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Legislation looks to extend offshore tax credit  

Credit:  Sam Mintz, E&E News reporter | Published: Friday, May 12, 2017 | www.eenews.net ~~

Several New England Democrats are reintroducing legislation that would extend a tax credit for the offshore wind industry, citing the success of a project off the coast of Rhode Island.

The bill, known as the “Offshore Wind Incentives for New Development Act,” would extend a 30 percent investment tax credit for offshore wind projects, which is currently in place until 2019, through 2025.

Sen. Ed Markey (D-Mass.), the bill’s main sponsor in the Senate, said in a statement that the legislation “puts the ‘win’ in wind energy.”

“Offshore wind has the potential to create tens of thousands of jobs in Massachusetts and up and down the East Coast, encourage local innovation, and reduce carbon pollution. But in order to realize this potential, we need to provide this nascent industry the long-term certainty in the tax code that it needs,” he said.

The bill’s main sponsor in the House, Rep. Jim Langevin (D-R.I.), said he hopes the bill will encourage other states to follow the example of Rhode Island, where the Block Island Wind Farm went online in December. The project could power up to 17,000 homes (Greenwire, Dec. 5, 2016).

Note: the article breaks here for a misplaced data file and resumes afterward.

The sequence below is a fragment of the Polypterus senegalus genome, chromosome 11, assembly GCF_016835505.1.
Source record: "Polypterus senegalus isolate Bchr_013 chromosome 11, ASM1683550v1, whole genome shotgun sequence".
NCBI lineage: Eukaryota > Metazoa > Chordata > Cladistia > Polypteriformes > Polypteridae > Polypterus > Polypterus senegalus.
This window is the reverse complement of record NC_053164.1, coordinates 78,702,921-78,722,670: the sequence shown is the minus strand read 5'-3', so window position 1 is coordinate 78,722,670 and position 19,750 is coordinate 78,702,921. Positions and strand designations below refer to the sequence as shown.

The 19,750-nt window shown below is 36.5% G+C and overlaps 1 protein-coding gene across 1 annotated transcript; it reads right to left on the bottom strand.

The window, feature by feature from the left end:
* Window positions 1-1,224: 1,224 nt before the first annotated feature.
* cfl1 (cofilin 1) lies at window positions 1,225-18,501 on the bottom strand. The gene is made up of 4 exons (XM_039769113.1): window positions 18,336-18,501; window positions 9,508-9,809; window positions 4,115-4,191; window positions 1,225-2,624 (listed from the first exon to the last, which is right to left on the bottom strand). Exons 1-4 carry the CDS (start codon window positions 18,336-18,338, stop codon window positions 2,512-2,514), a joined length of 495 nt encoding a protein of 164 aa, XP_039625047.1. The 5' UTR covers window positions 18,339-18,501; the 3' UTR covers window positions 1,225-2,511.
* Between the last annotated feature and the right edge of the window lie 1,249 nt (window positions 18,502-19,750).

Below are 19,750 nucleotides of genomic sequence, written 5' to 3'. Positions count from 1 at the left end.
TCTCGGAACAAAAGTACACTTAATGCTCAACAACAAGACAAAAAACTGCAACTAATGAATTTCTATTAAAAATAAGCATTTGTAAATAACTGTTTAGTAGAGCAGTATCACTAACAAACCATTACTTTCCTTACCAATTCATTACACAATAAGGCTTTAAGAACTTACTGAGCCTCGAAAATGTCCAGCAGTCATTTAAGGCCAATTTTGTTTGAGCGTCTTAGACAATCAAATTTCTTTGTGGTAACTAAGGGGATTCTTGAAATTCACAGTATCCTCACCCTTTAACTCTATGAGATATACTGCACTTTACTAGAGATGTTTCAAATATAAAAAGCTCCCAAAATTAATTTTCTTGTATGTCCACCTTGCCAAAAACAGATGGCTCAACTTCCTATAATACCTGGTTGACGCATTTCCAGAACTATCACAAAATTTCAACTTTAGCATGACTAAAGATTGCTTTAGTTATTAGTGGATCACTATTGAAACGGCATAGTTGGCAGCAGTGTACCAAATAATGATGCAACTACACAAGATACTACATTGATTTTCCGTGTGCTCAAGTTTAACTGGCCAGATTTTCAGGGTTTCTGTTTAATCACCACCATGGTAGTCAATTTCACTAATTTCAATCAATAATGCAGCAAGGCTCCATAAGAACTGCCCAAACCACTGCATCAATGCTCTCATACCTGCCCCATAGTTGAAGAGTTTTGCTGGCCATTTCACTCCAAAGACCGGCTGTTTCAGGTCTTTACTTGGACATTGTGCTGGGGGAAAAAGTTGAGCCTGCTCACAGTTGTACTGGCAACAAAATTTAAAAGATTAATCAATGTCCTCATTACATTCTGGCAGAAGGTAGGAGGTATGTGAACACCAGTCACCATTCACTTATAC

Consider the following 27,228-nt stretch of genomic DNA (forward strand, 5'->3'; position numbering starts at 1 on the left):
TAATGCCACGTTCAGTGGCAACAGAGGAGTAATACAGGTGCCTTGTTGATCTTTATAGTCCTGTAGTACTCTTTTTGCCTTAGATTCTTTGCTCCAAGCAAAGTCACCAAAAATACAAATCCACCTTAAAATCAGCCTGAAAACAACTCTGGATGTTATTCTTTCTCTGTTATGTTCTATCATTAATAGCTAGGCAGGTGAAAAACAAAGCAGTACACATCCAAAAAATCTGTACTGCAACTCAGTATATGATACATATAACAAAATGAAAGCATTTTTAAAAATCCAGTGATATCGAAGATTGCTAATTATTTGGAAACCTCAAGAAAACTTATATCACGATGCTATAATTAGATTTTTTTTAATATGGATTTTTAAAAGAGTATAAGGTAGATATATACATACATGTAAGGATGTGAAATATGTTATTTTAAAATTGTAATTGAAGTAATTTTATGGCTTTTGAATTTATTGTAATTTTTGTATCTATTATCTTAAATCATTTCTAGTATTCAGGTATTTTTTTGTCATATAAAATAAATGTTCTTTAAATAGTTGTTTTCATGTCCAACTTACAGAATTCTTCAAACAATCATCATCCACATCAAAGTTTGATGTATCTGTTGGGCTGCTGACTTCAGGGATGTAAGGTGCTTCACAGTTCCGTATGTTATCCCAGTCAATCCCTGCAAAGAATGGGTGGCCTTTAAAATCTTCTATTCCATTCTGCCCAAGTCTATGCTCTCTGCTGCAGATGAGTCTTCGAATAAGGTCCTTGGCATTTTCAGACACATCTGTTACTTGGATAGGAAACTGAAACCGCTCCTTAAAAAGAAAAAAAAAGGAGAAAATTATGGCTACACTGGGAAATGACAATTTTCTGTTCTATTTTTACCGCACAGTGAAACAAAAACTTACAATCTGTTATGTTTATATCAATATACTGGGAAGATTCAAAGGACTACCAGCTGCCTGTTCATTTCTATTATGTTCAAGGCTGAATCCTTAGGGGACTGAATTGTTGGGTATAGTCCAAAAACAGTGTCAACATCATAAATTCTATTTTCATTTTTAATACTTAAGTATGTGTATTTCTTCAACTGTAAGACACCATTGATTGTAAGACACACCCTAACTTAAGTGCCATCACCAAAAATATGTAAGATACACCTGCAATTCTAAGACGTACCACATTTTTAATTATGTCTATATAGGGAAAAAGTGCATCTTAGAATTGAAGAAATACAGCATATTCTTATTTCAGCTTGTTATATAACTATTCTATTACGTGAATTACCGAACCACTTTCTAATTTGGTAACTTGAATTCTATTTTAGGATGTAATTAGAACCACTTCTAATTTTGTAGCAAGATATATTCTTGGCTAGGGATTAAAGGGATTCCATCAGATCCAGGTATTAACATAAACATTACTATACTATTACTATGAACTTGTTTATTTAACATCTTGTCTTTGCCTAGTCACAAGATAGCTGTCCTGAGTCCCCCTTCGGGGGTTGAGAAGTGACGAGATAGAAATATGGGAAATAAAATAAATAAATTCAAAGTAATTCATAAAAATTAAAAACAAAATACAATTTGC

“Clean energy is our nation’s future, and we need a sustained commitment to investments in more efficient and sustainable energy solutions,” Langevin said.

Other sponsors include Democratic Sens. Jack Reed and Sheldon Whitehouse of Rhode Island, Jeff Merkley of Oregon, Elizabeth Warren of Massachusetts, Cory Booker of New Jersey, and Sherrod Brown of Ohio.

The bill was introduced in the House and Senate last year but died in committee in both chambers.

Source:  Sam Mintz, E&E News reporter | Published: Friday, May 12, 2017 | www.eenews.net

This article is the work of the source indicated. Any opinions expressed in it are not necessarily those of National Wind Watch.

The copyright of this article resides with the author or publisher indicated. As part of its noncommercial effort to present the environmental, social, scientific, and economic issues of large-scale wind power development to a global audience seeking such information, National Wind Watch endeavors to observe “fair use” as provided for in section 107 of U.S. Copyright Law and similar “fair dealing” provisions of the copyright laws of other nations. Send requests to excerpt, general inquiries, and comments via e-mail.

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